Group Title: Historic St. Augustine: De Mesa Sanchez House, Block 7 Lot 6
Title: Cannas captivate the eye
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 Material Information
Title: Cannas captivate the eye
Series Title: Historic St. Augustine: De Mesa Sanchez House, Block 7 Lot 6
Physical Description: Report
Language: English
Creator: Trigg, Lois B.
Publication Date: 1981
Subject: Saint Augustine (Fla.)
43 Saint George Street (Saint Augustine, Fla.)
de Mesa-Sanchez House (Saint Augustine, Fla.)
Spatial Coverage: North America -- United States of America -- Florida -- Saint Johns -- Saint Augustine -- 43 Saint George Street
Coordinates: 29.896429 x -81.313225
 Record Information
Bibliographic ID: UF00091263
Volume ID: VID00085
Source Institution: University of Florida
Holding Location: University of Florida
Rights Management: All rights reserved by the source institution.
Resource Identifier: B7-L6

Full Text

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The tall cannas in the background of this Cannas are most impressive in the home landscape
planting are the selection Red King Humbert, an when massed at the end of a view across a lawn, terrace,
older red-leaved type. From it came another or other open area. In such settings, their coarse-textured
old favorite, The President (in foreground). foliage and colorful blossoms are used to best advantage.

Striped leaves add to the exotic look of
this canna, known as Striped Beauty
and originally introduced from India.
Nirvana is a similar striped selection.

Cannas Captivate the Eye

The tall, bold canna did just fine in Grandmother's flowerbed, but
over the years it's been overlooked in Southern gardens. Thanks to
hybridization, today's cannas are as varied as their landscape uses.

Cannas make a lasting impression.
Their tropical-looking foliage and
vivid flowers captivate those who
have never seen the plant and remain in
the memory of those who know it.
Southerners generally associate cannas
with city streets and parks, country
homes, or a grandmother's flower gar-
den-places where cannas have always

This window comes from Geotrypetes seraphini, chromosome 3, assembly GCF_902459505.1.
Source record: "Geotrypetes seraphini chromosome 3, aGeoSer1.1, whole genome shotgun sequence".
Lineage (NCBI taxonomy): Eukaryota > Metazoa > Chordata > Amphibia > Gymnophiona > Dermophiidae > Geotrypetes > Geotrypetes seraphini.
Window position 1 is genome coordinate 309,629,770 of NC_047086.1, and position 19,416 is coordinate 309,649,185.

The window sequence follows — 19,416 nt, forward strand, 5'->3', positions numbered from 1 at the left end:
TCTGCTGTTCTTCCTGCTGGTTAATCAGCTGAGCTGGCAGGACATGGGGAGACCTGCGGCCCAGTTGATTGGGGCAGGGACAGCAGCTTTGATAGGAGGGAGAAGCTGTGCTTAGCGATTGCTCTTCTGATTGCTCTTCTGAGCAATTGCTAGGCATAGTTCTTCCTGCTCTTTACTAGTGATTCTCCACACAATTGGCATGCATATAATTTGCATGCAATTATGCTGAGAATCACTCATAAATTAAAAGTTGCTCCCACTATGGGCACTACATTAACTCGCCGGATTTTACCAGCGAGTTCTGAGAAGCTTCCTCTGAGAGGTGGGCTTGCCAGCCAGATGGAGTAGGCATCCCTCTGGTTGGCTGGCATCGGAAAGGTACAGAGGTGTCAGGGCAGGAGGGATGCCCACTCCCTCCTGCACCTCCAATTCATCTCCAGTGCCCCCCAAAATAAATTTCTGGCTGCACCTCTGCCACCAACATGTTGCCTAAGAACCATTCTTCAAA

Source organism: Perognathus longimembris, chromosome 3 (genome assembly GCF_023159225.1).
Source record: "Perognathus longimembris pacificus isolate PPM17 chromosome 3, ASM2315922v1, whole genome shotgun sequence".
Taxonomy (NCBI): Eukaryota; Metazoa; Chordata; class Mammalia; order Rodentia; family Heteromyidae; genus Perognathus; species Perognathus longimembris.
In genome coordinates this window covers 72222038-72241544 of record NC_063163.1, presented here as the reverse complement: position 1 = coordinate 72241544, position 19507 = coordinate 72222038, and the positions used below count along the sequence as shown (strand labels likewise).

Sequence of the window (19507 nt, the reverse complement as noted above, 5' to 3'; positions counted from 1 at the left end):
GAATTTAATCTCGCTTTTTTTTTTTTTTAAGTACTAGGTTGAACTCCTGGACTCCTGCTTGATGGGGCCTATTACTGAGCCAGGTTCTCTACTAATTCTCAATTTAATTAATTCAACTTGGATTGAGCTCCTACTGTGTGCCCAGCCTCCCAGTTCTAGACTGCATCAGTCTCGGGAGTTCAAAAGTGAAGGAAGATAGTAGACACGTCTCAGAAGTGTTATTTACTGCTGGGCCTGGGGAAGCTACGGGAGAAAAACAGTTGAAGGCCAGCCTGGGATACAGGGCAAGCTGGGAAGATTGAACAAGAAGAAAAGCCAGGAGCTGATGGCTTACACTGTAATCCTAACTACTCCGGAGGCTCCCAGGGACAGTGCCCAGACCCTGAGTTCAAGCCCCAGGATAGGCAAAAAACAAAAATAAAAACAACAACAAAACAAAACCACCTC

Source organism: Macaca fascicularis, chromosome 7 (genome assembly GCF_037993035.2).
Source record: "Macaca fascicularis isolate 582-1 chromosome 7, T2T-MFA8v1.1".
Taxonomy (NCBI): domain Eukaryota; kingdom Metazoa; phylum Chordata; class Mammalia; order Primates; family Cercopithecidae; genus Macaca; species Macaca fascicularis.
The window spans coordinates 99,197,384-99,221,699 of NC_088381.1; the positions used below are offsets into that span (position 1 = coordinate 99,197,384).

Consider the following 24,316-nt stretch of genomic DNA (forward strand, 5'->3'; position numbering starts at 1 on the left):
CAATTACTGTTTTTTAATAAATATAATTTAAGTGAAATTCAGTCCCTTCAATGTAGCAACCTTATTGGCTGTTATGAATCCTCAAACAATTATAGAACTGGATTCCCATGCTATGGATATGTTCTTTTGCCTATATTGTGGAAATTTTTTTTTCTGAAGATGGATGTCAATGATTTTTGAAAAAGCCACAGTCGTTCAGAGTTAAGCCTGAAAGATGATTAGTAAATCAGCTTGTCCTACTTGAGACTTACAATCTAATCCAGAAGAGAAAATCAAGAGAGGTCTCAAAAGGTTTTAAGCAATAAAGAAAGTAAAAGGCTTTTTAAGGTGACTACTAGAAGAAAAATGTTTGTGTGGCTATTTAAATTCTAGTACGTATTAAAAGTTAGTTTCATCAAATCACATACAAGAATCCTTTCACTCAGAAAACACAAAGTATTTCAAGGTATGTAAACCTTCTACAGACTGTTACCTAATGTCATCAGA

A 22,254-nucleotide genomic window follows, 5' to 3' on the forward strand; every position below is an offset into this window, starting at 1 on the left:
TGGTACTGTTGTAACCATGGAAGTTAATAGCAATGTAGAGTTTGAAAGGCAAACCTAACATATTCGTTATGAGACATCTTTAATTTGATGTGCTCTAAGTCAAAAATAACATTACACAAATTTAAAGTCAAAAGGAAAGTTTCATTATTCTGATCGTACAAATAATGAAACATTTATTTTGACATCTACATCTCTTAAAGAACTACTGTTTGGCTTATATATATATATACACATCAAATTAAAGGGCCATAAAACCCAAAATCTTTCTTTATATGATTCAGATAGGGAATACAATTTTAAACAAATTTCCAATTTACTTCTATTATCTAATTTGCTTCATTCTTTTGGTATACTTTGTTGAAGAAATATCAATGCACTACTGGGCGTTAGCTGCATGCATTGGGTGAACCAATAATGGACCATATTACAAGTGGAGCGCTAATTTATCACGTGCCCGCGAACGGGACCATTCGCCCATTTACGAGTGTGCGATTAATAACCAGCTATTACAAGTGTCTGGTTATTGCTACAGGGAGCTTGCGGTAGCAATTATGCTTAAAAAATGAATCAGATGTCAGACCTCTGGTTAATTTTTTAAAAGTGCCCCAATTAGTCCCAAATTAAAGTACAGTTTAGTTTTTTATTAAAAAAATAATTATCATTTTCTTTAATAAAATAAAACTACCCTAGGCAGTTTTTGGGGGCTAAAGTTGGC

been planted and are still often seen.
Although common garden cannas (Canna
x generals) have not been widely planted
in home gardens in recent years, they
used to be an old standby.
In the past few years, however, a re-
newed interest in cannas has encouraged

L ____

the breeders to begin hybridizing cannas
again. Some old selections like The Presi-
dent (a tried-and-true red) are still very
popular, but there are an increasing num-
ber of selections in various shades of red,
yellow, salmon, and pink also available.
Plant height may vary from 2 to 7 feet,
and the foliage can even be bronze or
variegated. If you still think of cannas as
the leafy-green plant with pretty red flow-
ers, the choices will amaze you.
You may be able to find a good sup-
ply of cannas at a local nursery in the
spring and early summer, or you can
write to us for a list of mail-order sources.
Send a stamped, self-addressed envelope

to Canna Editor, Southern Living, Box
523, Birmingham, Alabama 35201.
Where To Plant Cannas
Resist the temptation to dig an old-
fashioned round bed somewhere out in
your lawn and fill it with cannas. Your
lawn is a continuous area that shouldn't
be broken up with such little spaces. Also
avoid planting cannas in a single row.
Instead, mass the plants to make a sweep-
ing curve at least two to three plants
wide. To achieve a solid look, space them
12 to 18 inches apart, depending on their
ultimate size.
Because of their large leaves, cannas